2/06/2014

c.1925/2014 Tin Can Soprano Ukulele




Well, it was a snow day today! So -- besides working feverishly on some customer guitars and my own pet 00-size Washburn project, I cobbled this cute little thing together. Ever since finishing this guy (click for link) I've wanted to make another tin uke. Thankfully the wifey, kiddos and I went antiquing (no, not in the family shop!) on Tuesday and I picked up a couple of old tins suitable for the several old uke necks living on my "scrap neck" shelf.



If you're wondering why the neck looks familiar, it's because it came from this nice cobbled banjo uke I made a bit ago. Unfortunately, in shipping it to its buyer, the neck took a hit in postage and split. Ironically, it split above where I'd installed the bolt-on neck attachment.

This (nice) neck has been sitting ever since and today I quickly cut off the break, bolted it to a piece of scrap mahogany, and installed it in this 10" same-period (presumably) cookie tin. The decoration is all bonus -- I was just hunting for the right size!


Good relatively-recent Grover Champion pegs and ebony nut.


I love the inlaid "zipper" and pearl dot markers. The extended board is great, too.


While plenty of sound escapes from the tin-snipped area where the neck's "dowel" passes through, I wanted a bit to bleed through more directly from the front so I drilled and then punched-in some holes in a few of the floral details.


A piece of scrap figured mahogany screwed to the top (like on a National reso uke) serves perfectly as a tailpiece. The bridge is a standard Grover 11/16" banjo bridge that I've fit to it. The action is spot on at 1/16" at the 12th fret and the wider-than average string spacing (for the time) is nice for fingerpicking.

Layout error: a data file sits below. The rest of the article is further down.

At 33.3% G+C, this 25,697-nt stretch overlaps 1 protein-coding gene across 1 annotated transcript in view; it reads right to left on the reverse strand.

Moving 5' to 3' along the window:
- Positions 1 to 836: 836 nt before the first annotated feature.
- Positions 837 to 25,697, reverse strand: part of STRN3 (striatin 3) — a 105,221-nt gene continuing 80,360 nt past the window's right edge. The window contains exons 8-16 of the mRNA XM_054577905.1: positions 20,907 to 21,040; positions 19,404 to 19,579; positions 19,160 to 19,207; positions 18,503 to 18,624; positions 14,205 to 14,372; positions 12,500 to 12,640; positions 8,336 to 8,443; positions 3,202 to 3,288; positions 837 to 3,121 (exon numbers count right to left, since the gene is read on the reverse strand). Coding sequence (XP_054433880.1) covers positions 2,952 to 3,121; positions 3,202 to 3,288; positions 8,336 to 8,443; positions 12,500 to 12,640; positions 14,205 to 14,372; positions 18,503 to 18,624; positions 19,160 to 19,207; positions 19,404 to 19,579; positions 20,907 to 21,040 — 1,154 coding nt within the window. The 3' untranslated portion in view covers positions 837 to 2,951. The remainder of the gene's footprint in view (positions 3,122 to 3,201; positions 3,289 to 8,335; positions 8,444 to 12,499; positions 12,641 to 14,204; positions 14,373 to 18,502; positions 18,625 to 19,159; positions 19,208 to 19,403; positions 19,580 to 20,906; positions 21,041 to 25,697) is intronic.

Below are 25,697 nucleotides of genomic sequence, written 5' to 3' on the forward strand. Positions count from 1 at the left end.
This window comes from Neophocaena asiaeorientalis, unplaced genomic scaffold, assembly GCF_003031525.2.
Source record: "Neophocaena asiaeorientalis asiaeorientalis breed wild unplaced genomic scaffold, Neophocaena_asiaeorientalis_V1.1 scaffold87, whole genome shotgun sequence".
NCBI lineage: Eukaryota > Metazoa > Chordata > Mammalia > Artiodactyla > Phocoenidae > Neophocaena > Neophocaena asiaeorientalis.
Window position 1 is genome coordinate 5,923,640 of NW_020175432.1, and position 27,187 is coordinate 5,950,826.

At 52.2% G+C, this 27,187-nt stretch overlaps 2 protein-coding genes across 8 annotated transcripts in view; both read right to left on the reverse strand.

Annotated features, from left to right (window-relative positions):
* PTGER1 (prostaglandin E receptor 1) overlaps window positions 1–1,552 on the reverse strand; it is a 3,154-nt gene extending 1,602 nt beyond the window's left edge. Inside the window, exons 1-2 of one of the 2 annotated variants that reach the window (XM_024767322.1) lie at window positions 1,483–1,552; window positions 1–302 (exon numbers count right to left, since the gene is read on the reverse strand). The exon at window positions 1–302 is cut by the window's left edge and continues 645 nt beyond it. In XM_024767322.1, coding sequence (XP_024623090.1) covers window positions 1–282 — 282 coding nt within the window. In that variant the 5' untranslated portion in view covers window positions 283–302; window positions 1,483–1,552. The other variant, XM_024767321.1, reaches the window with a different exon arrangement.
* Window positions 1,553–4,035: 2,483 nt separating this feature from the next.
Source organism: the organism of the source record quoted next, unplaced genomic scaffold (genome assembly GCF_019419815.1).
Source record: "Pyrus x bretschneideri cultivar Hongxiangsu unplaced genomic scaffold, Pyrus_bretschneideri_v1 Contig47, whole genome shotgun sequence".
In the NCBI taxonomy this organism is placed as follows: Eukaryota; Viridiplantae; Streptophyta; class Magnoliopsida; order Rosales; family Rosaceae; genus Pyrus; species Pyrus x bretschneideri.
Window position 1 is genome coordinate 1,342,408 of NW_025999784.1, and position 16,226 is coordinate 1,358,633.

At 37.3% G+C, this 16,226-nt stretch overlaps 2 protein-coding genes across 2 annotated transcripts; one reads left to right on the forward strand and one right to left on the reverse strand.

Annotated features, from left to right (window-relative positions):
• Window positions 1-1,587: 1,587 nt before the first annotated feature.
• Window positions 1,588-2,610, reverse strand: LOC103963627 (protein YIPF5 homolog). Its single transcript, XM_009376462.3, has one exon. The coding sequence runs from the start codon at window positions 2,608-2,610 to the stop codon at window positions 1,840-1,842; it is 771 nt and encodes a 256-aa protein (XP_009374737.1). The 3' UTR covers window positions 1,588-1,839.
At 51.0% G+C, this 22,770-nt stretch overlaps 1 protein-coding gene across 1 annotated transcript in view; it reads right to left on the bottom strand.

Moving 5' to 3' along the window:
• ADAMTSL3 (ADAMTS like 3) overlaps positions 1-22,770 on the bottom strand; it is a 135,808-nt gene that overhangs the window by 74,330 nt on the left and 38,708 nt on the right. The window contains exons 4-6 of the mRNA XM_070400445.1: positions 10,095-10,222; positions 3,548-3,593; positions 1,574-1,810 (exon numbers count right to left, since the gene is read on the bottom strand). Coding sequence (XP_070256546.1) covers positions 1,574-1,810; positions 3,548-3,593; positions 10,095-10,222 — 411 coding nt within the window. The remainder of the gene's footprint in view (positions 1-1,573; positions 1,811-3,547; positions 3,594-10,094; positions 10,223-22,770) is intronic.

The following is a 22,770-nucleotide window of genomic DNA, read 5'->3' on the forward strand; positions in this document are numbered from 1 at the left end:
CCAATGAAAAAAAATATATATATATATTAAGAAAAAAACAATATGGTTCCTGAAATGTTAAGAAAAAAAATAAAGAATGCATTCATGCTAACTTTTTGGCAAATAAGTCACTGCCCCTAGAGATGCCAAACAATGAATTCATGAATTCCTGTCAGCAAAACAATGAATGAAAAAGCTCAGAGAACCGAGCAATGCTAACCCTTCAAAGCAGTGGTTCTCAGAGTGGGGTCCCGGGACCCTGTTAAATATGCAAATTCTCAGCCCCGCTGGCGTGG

Tonally this sounds like a fuller and more ringy version of one of those old 50s plastic ukes mixed with a resonator uke and the volume is around the same as a normal soprano. Just like on the plastic ukes, if you fingerpick it or lightly strum it the sound is great but if you're an aggressive strummer you can overdrive the soundboard and get a sort of lo-fi rowdy thing going on (you can hear this in the soundclip above).


This is one of the only ukes I don't have any reservations about plopping in the snow for some pics.





Just a note -- the neck is a mid-20s Harmony product, probably from one of their upscale catalog creations. It's mahogany with a mahogany board.


I was happy with my simple and quick mounting solution -- with a "dowel" going through the whole middle (as on a banjo) the uke is very stable and simple to put together. The snipped "lip" also serves as the mechanism to attach the dowel to this side of the rim and keep it snug. In addition to the "endbolt" screw attaching the other end of the dowel, there are also a couple of tiny machine screws keeping the lid of the tin nice and tight to the bottom.

2 comments:

Ambrose said...

That neck looks familiar. Is it from the uke my friend Gim from Toronto dropped off for me a few years ago? Nice repurposing.

Antebellum Instruments said...

Yup -- its heel split in shipping when I used it as a banjo uke (SIGH) and so it sat around until I figured out what to use it on.